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Organic Chemistry II (Guided Inquiry)

Intermediate, Small Lecture—Spring | 5 credits

This course is a continuation of Organic Chemistry I (Guided Inquiry). During this semester, we will explore the physical and chemical properties of additional families of organic molecules. The reactivity of aldehydes and ketones, carboxylic acids and their derivatives (acid chlorides, acid anhydrides, esters, and amides), enols and enolates, and amines will all be discussed. We will also investigate the methods by which large, complicated molecules can be synthesized from simple starting materials. Modern methods of organic structural determination—such as mass spectrometry, proton and carbon-13 nuclear magnetic resonance spectroscopy, and infrared spectroscopy—will also be introduced. In the laboratory section of this course, we will continue to develop the techniques and skills required to synthesize, separate, purify, and identify organic compounds. Organic Chemistry II (Guided Inquiry) is a key requirement for pre-med students and is strongly encouraged for all others who are interested in the biological and physical sciences.

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General Chemistry II

Intermediate, Small Lecture—Spring | 5 credits

This course is a continuation of General Chemistry I. We will begin with a detailed study of both the physical and chemical properties of solutions. This will enable us to consider the factors that affect both the rates and direction of chemical reactions. We will then investigate the properties of acids and bases and the role that electricity plays in chemistry. The course will conclude with introductions to nuclear chemistry and organic chemistry. Weekly laboratory sessions will allow us to demonstrate and test the theories described in the lecture segment of the course.

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Resonance Research and Spectroscopy Seminar

Open, Seminar—Year | 10 credits

Nuclear magnetic resonance (NMR) has played a huge role in science since the mid-20th century, garnering five Nobel prizes across chemistry, physics, and medicine. Today, NMR remains a crucial analytical and diagnostic tool in these scientific disciplines. Fortunately, the recent development of inexpensive benchtop NMR spectrometers provides new opportunities for undergraduate students to gain hands-on learning and research skills related to this highly applicable technique. This lab-based course has been co-developed and will be co-taught by experimental physicist Merideth Frey and physical chemist Colin Abernethy, so students can learn the science and applications of NMR while developing experimental research skills using Sarah Lawrence’s benchtop NMR spectrometers. This yearlong, lab-based course will cover the theory, practice, and applications of NMR in a truly multidisciplinary way—linking the physics behind these techniques with their applications in chemistry, medicine, quantum information science, and beyond. In addition to work done as a class, students will undertake individual projects that will involve designing and performing their own research projects utilizing the benchtop NMR spectrometers. At the end of the year, students will be given the opportunity to present particularly successful projects as posters or talks at regional or national scientific meetings; this work may also be featured in the supplemental course material posted online.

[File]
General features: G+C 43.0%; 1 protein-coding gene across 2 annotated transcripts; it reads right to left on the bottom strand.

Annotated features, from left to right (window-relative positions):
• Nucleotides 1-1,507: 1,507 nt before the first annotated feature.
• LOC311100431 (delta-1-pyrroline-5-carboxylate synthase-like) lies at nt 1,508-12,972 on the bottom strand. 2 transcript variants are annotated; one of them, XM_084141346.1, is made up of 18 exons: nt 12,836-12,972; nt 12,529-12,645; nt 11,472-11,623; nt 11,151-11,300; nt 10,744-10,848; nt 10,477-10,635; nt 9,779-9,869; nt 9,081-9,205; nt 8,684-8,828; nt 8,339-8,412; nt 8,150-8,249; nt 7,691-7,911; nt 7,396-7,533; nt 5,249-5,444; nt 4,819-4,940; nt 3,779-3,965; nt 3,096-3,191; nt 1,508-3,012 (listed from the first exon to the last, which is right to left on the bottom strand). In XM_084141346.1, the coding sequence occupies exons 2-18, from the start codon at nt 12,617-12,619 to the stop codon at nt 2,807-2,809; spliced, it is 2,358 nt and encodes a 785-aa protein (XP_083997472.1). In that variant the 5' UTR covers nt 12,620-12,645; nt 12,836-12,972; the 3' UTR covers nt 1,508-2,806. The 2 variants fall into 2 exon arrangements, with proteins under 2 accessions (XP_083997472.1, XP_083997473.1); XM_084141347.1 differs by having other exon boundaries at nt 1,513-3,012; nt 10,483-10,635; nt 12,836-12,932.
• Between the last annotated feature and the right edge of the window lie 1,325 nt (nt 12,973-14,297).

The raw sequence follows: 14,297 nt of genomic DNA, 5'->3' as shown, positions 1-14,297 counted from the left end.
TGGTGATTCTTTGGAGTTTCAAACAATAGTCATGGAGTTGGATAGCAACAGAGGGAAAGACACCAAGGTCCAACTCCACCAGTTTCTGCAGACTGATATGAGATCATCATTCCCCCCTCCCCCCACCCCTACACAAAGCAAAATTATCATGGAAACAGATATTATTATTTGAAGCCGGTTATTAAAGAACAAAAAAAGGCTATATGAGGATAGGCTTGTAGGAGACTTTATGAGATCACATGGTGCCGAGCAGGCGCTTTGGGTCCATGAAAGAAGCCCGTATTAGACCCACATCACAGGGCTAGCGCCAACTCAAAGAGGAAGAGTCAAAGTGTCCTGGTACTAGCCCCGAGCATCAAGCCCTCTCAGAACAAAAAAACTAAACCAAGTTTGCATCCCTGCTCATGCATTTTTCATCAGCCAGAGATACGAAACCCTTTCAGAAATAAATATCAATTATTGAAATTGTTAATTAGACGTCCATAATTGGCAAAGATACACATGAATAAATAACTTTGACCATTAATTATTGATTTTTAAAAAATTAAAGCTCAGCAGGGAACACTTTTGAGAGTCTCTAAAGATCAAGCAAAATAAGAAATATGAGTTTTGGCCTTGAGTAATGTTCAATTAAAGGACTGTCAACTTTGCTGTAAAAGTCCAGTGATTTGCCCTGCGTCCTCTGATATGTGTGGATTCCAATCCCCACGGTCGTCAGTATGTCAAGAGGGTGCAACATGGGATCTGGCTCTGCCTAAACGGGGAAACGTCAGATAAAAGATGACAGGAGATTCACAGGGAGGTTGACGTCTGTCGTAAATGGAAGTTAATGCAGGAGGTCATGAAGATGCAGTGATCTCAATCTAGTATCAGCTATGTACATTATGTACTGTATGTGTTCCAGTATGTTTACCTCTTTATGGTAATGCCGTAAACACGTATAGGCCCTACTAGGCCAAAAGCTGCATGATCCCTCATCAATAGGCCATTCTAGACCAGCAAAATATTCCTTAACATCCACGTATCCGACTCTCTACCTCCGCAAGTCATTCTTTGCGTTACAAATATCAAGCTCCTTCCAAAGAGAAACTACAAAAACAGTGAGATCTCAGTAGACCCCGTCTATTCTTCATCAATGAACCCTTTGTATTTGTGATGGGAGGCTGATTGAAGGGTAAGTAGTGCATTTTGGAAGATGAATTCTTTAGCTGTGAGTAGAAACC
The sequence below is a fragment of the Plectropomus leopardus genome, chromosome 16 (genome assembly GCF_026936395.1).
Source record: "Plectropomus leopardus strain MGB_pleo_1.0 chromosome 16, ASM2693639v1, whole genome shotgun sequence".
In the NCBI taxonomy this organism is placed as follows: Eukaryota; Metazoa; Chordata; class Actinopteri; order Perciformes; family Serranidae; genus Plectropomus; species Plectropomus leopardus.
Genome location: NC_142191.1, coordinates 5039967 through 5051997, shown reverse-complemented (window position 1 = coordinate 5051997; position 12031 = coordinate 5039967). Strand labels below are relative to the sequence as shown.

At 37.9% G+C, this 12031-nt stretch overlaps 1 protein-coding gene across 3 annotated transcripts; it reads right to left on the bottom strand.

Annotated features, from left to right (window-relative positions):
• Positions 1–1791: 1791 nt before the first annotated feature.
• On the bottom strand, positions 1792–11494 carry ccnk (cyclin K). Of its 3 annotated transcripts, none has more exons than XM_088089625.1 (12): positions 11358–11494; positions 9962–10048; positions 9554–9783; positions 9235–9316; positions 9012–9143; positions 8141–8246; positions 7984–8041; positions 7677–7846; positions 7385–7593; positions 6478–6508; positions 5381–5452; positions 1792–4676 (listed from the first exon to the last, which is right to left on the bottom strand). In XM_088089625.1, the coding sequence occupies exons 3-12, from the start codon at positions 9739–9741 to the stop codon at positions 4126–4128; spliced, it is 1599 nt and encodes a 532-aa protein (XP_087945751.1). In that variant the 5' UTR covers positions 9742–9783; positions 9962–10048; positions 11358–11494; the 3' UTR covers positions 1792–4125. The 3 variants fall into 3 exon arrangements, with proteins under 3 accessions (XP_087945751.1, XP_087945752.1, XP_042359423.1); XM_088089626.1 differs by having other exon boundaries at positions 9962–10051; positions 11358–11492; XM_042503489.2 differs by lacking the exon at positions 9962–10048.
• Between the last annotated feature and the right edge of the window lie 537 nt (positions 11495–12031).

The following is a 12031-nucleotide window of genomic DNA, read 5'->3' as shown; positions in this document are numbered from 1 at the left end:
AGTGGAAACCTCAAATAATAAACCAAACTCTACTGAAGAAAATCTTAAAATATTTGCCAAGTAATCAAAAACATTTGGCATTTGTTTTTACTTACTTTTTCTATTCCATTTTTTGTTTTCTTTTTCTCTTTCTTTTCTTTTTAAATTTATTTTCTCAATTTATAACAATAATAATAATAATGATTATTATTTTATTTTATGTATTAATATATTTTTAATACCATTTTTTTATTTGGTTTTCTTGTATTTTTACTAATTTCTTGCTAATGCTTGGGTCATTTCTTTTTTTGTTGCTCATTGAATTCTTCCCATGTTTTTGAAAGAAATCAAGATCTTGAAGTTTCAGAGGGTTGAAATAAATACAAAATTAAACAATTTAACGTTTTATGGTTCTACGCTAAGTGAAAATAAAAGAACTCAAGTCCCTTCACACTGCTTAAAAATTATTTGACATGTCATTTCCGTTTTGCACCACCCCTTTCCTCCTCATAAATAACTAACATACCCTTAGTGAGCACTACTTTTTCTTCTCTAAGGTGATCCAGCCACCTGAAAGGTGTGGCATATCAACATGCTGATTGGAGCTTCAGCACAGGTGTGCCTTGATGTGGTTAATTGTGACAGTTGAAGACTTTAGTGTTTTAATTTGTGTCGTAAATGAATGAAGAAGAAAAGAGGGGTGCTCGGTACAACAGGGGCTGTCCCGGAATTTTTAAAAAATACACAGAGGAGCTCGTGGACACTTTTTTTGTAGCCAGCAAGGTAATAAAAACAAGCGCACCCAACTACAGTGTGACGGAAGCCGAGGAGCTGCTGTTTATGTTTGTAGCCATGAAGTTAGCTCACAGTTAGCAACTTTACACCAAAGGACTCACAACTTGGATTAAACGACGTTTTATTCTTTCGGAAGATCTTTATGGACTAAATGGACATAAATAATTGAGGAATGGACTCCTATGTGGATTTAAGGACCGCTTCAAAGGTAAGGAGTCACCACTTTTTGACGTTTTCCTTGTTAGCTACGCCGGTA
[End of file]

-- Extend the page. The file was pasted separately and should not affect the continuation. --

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Environmental Chemistry

Open, Seminar—Fall | 5 credits

This course provides an introduction to basic concepts of chemistry and their application to current environmental issues. Topics include acid rain, ozone depletion, air pollution, climate change (global warming), surface water and groundwater pollution, and plastics and polymers. We will then consider how human activities such as transportation, energy production, and chemical industries influence the environment.

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Organic Chemistry III

Advanced, Small seminar—Spring | 5 credits

This advanced course is a continuation of the study of Organic Chemistry beyond the topics studied in Organic Chemistry I & II. We will commence the semester by investigating the exceptional stability of aromatic molecules and their main modes of reaction: Electrophilic Aromatic Substitution and Nucleophilic Aromatic Substitution. We will then look at the ways in which organic molecules can rearrange and fragment during reactions. Once these topics have been mastered, we will be able to learn the principles of Retrosynthetic Analysis, the method used to devise efficient strategies for the synthesis of complex organic molecules. Conference work for this course will be the development of a synthetic route to prepare a pharmaceutically important compound.

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Biochemistry

Advanced, Seminar—Spring | 5 credits

Biochemistry is the chemistry of biological systems. This course will introduce students to the important principles and concepts of biochemistry. Topics will include the structure and functions of biomolecules, such as amino acids, proteins, enzymes, nucleic acids, RNA, DNA, and bioenergetics. This knowledge will then be used to study the pathways of metabolism.

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Biology of Cancer

Intermediate, Seminar—Fall